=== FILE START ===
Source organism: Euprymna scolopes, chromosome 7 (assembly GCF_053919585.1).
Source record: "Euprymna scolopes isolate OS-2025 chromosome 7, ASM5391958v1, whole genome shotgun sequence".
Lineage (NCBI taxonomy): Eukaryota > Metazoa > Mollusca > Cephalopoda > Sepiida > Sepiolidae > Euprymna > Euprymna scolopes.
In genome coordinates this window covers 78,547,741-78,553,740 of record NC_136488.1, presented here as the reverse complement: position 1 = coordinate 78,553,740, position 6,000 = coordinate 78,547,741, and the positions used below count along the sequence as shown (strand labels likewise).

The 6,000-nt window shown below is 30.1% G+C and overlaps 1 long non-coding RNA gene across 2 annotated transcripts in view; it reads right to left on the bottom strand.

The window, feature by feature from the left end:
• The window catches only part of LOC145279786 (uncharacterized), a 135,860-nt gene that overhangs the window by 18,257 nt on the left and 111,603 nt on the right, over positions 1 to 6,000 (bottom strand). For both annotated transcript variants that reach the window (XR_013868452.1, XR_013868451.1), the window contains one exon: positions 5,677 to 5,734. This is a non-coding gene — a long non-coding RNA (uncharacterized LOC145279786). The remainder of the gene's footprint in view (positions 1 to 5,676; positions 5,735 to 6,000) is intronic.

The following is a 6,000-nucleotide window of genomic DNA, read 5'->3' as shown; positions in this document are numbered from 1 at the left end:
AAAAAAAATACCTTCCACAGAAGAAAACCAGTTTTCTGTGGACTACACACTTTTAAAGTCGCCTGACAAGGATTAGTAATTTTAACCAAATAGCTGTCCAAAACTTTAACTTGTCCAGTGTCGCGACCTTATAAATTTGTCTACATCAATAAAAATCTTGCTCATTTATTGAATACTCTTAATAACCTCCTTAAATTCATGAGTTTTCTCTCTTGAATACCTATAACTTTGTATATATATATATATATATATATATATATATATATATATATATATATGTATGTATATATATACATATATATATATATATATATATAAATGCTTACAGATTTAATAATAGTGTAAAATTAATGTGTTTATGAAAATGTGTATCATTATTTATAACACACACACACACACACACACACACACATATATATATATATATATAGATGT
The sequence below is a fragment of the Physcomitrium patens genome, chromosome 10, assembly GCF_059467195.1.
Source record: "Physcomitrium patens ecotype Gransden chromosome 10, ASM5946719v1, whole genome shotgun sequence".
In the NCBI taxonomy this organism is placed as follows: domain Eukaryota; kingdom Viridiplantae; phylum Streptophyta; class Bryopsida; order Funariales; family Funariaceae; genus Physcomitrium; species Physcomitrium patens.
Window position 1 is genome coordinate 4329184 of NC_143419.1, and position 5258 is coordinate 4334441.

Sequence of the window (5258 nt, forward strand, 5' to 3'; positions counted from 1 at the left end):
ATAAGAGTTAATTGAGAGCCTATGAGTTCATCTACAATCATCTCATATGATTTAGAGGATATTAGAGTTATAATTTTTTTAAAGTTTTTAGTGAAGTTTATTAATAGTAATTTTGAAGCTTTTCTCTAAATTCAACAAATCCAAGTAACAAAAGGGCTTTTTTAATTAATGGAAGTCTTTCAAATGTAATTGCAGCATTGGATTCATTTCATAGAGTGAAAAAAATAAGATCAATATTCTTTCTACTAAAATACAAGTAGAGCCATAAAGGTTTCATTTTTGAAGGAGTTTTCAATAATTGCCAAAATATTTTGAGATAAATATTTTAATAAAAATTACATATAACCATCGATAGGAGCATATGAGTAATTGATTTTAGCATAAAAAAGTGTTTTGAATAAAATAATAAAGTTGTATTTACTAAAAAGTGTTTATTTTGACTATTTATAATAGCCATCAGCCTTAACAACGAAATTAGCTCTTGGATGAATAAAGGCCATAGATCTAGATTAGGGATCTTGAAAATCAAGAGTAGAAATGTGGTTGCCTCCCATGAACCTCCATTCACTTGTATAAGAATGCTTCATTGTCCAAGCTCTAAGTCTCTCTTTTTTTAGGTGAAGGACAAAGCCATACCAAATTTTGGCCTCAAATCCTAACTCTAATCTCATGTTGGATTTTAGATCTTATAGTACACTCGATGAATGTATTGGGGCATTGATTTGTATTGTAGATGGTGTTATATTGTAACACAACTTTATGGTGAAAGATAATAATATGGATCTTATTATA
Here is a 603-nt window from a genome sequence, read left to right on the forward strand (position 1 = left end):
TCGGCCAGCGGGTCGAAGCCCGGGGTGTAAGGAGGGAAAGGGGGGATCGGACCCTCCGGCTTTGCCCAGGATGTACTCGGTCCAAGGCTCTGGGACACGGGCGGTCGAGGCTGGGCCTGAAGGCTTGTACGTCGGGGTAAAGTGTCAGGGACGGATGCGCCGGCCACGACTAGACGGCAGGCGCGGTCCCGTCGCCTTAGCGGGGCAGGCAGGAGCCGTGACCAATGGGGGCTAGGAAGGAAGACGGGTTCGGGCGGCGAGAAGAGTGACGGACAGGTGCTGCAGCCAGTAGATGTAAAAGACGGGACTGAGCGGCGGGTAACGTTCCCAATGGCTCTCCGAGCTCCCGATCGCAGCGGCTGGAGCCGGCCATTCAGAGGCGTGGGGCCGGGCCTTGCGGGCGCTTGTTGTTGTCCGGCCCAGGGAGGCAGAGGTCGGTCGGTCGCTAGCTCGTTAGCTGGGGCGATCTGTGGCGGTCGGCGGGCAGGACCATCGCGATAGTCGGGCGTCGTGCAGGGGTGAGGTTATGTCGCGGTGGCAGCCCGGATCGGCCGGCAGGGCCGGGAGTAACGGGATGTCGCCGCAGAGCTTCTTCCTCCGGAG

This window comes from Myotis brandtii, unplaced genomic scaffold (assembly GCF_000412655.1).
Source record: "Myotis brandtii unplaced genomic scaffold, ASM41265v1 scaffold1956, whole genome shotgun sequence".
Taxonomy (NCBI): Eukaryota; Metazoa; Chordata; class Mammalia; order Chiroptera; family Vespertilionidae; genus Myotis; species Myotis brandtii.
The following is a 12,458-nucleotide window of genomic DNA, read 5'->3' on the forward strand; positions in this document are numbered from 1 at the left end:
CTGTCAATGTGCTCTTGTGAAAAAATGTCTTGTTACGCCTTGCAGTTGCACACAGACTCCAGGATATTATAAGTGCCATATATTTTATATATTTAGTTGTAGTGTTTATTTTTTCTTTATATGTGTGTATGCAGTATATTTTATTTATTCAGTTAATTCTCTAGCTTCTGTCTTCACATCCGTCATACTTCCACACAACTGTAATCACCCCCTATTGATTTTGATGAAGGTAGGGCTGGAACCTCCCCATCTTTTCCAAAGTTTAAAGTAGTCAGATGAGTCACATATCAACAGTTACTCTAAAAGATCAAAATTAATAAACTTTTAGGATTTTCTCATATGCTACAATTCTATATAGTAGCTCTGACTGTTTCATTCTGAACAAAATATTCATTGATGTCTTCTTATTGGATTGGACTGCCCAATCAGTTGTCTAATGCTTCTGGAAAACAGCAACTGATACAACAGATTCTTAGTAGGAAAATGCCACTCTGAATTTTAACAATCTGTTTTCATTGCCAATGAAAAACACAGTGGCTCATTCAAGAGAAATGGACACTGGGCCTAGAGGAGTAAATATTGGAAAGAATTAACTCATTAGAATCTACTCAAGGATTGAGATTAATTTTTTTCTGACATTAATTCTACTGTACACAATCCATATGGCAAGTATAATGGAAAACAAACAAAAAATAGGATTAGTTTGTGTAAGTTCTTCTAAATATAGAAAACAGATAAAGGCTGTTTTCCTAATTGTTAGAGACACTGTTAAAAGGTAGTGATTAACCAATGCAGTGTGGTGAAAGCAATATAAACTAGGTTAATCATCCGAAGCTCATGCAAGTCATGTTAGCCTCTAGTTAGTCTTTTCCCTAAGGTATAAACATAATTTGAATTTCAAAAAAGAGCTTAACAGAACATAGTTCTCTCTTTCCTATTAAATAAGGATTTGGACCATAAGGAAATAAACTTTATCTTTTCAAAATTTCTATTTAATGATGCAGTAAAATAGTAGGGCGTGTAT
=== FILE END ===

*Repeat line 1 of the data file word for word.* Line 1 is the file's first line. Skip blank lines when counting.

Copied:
Source organism: Euprymna scolopes, chromosome 7 (assembly GCF_053919585.1).